Why Linux Doesn’t Spread – the Curse of Being Free


Linux isn’t very popular on the desktop. It’s a far third behind OS X, which is a very far second behind Windows. Most people cite pre-installed operating systems as the reason. But as a student of psychology, I see something most people don’t. There’s one big factor in why Linux isn’t popular on the desktop. Linux is free. I know this sounds like complete dog’s bollocks, but hear me out before judging my sanity.
We can all remember the story of Tom Sawyer. At one point, Tom had to whitewash a fence. When one of his friends happened along, Tom tried to persuade and bribe the friend to help him. Needless to say, it didn’t work.
A few moments later, as Tom was unhappily whitewashing the fence, another friend stumbled along to jeer at Tom’s misfortune. This time Tom decided on a cunning plan. He ignored the friend, and seemed very absorbed in the whitewashing. Soon the friend became intrigued, because what could be more interesting than talking to a friend? Shortly thereafter, he started begging Tom to let him whitewash a bit of the fence. Tom wouldn’t give in.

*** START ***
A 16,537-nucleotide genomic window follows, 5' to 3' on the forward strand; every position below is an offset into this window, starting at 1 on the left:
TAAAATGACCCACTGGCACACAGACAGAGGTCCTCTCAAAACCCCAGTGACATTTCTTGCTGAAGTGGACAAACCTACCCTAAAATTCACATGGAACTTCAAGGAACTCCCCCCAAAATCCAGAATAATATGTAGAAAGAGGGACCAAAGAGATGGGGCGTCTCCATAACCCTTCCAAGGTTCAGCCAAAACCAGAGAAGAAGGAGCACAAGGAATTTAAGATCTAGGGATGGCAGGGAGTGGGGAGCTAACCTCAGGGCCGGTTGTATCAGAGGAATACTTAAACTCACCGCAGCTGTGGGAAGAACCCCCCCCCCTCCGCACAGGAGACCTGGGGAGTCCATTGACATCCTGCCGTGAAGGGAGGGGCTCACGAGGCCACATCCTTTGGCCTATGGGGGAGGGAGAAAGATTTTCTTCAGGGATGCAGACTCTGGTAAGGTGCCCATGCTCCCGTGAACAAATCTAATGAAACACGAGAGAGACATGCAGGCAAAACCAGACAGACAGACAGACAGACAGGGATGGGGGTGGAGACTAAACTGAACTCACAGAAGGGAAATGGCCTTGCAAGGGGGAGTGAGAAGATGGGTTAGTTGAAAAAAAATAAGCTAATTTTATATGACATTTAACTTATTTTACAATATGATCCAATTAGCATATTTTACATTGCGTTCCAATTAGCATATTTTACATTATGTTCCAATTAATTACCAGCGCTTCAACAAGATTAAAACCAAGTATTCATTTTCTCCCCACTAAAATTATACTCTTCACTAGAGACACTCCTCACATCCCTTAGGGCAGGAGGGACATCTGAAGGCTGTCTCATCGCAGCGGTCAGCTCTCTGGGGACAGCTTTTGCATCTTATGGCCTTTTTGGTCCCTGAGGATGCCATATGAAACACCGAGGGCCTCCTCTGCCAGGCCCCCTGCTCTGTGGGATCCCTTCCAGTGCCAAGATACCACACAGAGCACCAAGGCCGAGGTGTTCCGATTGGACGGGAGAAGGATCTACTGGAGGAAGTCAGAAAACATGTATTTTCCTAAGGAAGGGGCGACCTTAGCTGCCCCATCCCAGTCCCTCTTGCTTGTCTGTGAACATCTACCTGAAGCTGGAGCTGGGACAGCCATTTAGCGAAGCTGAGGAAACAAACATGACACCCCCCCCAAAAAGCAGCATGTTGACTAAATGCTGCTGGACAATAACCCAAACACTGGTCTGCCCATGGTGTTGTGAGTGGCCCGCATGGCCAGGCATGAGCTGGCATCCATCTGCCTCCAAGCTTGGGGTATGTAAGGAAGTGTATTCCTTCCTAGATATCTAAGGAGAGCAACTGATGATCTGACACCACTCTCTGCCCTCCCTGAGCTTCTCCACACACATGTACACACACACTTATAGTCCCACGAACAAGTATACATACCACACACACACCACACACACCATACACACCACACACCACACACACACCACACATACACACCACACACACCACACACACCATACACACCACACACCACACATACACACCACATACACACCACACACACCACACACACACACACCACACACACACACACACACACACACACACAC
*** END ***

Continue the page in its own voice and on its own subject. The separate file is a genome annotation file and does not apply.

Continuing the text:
The friend offered Tom some of his most valuable possessions if Tom would just let him whitewash a little bit. Tom reluctantly agreed, secretly jumping with joy on the inside. More friends happened along, coming to laugh at Tom for having to whitewash a fence. Tom simply did his act, and they all stayed to help whitewash, and paid for the privilege!
The above story illustrates a basic human nature. We don’t value things we can get easily. Yet we’d climb mountains, cross rivers and travel across deserts just to reach something we can’t easily get our hands on.

The computer world

The same thing applies in the world of computers. Humans are naturally suspicious of that which comes too easily. Imagine you were promoting an expensive brand of champagne. If you were running around forcing free samples into people’s hands, they would be very wary. But if you set up a stand where you would offer small samples for $10 each (“Special promotional price! Normally costs three times as much!”), people would see your champagne as posh and valuable.
It’s still the same champagne. Yet your presentation radically changes people’s perception of it.
Which brings me to Linux. There’s one problem with Linux getting to new users. It’s free.
That’s right. Linux being free is a problem in reaching new customers.

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